Corona and the economy : US economy rebounded strongly in the third quarter. Data is better than reality
Washington, October 30 ( Preliminary data released by the U.S. Department of Commerce on the 29th showed that the actual gross domestic product (GDP) of the United States has fallen by a record 31.4% year-on-year in the second quarter of this year.
The third quarter grew by 33.1%, but it was still lower than the level before the outbreak of the new crown.
Economists believe that the U.S. economy rose sharply in the third quarter due to short-term stimulus such as the restart of businesses and increased consumer spending.
However, with the recent rebound of the epidemic in many places and the unresolved deadlock in the negotiation of a new round of fiscal stimulus measures, the momentum of economic recovery is weakening.
It is expected that the economic growth in the fourth quarter will slow down significantly, and the growth will continue to be negative throughout the year.
It is worth pointing out that the United States calculates quarterly GDP data using a chain-to-annual rate algorithm, which may amplify the actual volatility of economic growth.
According to data from the Ministry of Commerce, although the GDP in the third quarter increased at an annual rate, it was 7.4% compared to the second quarter.
Compared with the pre-epidemic peak set in the fourth quarter of 2019, real GDP in the third quarter was still 3.5% lower, and 2.9% lower than the same period last year.
Specifically, personal consumption expenditure, which accounts for about 70% of the US economy, grew by 40.7%, becoming the main driving force for economic growth in the quarter.
Non-residential fixed asset investment, which reflects the investment status of enterprises, increased by 20.3%, but it did not offset the 27.2% decline in the previous quarter.
With the expiration of a number of fiscal stimulus measures introduced in response to the epidemic, the US federal government’s third-quarter spending fell by 6.2%. In the previous quarter, federal government spending increased by 16.4%.
Gregory Dakko, chief American economist at the Oxford Institute for Economic Research, pointed out that compared with before the epidemic, indicators such as personal consumption, corporate investment, and imports and exports have declined to varying degrees.
In terms of personal consumption, although overall consumer spending has rebounded significantly, the recovery of service consumption remains weak.
Wells Fargo Securities Chief Economist Jay Bryson pointed out that actual spending in the US service industry in the quarter was still 7.7% lower than the peak.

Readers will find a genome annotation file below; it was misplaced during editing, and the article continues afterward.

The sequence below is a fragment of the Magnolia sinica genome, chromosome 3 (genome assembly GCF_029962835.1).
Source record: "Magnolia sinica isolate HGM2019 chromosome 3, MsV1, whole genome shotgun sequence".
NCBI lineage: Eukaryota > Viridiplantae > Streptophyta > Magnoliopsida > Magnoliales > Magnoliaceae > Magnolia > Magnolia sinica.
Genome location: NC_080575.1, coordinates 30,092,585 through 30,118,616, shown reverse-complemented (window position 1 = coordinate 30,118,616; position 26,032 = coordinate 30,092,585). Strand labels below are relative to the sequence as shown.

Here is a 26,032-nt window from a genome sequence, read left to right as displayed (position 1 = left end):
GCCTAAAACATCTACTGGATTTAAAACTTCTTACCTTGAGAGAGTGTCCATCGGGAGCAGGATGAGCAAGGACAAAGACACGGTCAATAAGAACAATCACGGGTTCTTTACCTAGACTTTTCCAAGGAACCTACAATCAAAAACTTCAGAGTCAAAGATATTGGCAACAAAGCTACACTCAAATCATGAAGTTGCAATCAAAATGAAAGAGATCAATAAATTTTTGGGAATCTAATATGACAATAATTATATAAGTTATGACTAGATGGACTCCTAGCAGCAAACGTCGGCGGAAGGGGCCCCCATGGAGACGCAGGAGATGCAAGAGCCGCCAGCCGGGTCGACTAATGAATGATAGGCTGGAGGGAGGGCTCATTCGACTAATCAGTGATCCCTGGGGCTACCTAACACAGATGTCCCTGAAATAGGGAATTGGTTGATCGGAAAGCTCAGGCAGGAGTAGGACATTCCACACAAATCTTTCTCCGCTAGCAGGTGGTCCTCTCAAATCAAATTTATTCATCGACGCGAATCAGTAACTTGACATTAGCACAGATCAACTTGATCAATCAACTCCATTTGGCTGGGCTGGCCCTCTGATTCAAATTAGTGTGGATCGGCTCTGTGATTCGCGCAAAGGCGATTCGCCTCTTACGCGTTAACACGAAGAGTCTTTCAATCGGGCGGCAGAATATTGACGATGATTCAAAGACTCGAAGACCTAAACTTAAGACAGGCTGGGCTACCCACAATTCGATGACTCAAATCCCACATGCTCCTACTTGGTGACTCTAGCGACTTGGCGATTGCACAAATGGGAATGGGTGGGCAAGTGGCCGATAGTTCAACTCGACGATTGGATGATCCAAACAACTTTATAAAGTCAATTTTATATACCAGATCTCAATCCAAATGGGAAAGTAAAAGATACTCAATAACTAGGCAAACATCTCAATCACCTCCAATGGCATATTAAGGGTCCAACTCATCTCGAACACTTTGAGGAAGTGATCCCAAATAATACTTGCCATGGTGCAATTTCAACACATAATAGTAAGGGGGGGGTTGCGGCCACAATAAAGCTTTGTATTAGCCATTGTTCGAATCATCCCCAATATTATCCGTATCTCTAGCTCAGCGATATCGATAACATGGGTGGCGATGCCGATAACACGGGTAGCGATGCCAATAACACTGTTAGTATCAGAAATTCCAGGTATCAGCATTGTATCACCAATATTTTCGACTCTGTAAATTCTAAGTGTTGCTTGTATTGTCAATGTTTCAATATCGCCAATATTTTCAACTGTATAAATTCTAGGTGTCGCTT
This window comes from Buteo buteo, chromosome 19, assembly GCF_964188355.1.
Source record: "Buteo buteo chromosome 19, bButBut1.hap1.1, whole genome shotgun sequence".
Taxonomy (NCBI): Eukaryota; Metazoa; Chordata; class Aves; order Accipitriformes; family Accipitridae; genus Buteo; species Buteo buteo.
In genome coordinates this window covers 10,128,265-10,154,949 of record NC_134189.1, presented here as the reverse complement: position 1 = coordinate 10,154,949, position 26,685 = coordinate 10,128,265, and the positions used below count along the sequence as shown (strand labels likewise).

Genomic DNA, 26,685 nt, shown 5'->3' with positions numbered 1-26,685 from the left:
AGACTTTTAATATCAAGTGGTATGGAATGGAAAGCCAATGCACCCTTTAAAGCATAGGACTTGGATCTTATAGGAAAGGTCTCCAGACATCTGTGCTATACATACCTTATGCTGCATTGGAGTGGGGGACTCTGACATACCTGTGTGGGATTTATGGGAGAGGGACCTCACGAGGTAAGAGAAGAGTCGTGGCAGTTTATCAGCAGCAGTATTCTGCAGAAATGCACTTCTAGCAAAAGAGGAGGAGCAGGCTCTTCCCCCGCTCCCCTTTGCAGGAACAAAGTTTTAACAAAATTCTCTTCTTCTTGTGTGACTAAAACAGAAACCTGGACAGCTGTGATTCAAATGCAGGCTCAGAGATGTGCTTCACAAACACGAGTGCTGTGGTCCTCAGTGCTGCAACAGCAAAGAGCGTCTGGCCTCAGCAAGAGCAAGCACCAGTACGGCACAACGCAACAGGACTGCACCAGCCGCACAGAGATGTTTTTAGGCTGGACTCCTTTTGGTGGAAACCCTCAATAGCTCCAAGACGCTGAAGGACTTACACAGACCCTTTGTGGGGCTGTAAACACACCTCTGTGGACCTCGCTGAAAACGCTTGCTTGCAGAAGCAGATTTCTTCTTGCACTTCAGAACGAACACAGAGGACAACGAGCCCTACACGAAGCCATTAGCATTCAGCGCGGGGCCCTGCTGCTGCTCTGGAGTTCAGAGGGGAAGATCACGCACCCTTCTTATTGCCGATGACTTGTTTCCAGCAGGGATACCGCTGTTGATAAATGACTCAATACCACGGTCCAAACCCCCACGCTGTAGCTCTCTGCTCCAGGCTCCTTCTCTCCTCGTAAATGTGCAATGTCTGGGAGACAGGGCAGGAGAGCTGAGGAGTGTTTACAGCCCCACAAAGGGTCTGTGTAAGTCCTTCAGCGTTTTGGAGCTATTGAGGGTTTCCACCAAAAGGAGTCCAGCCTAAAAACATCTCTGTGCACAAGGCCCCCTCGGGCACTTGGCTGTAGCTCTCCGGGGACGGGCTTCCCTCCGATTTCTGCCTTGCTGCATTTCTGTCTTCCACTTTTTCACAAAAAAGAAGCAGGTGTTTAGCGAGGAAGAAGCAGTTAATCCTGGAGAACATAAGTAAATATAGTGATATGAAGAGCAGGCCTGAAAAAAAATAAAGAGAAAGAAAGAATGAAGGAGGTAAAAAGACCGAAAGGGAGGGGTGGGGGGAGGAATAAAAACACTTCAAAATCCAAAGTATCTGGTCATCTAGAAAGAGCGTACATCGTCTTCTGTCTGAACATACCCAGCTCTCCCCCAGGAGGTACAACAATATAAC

Diana Swank, chief economist at Grant Thornton in the United States, believes that the recovery momentum of consumer spending is weakening.
As companies resumed work and production, consumer spending rebounded significantly in May and June.
However, as the epidemic rebounded in some areas and some fiscal stimulus measures expired, the momentum of this recovery is slowing.
At the same time, the job market situation is still not optimistic.
According to data released by the US Department of Labor on the 29th, as of the week of October 24, 751,000 people in the United States still applied for state government unemployment benefits for the first time, which was a record high.
As the general election approaches, hopes that Congress and the White House will reach agreement on a new round of fiscal stimulus measures in the short term are becoming increasingly slim.
At the same time, the hasty restart of the economy and the inadequate implementation of prevention and control measures have also led to the recent rebound of the epidemic in some parts of the United States, which will delay economic recovery.
Data released by the US Centers for Disease Control and Prevention on the 29th showed that the United States had an average of 74,532 new confirmed cases of new crowns in a single day in the last 7 days
setting a record for the average daily increase in the 7 days since the outbreak. According to data released by Johns Hopkins University in the United States
as of the evening of the 29th Eastern Time, the cumulative number of confirmed new crown cases in the United States exceeded 8.94 million, and the cumulative number of deaths exceeded 228,000.
Swank believes that the surge in the number of cases will cause consumers and businesses to cut spending, and the US economic outlook is deteriorating in the fourth quarter. Bryson also predicts that US economic growth in the fourth quarter will “slow down sharply.”
Wells Fargo Securities predicts that the US GDP will grow at an annual rate of 6.1% in the fourth quarter, but if the recent rebound in the epidemic causes the need to re-implement some restrictions, this number may be lowered.
Fed Chairman Powell has repeatedly emphasized that the U.S. economic outlook still largely depends on the trend of the epidemic and the policies adopted by the U.S. government.
The U.S. economy is unlikely to fully recover until people are convinced of the safety of re-engagement in a wide range of activities. Most economists predict that it will take at least two or three years for the US economy and employment to return to pre-epidemic levels.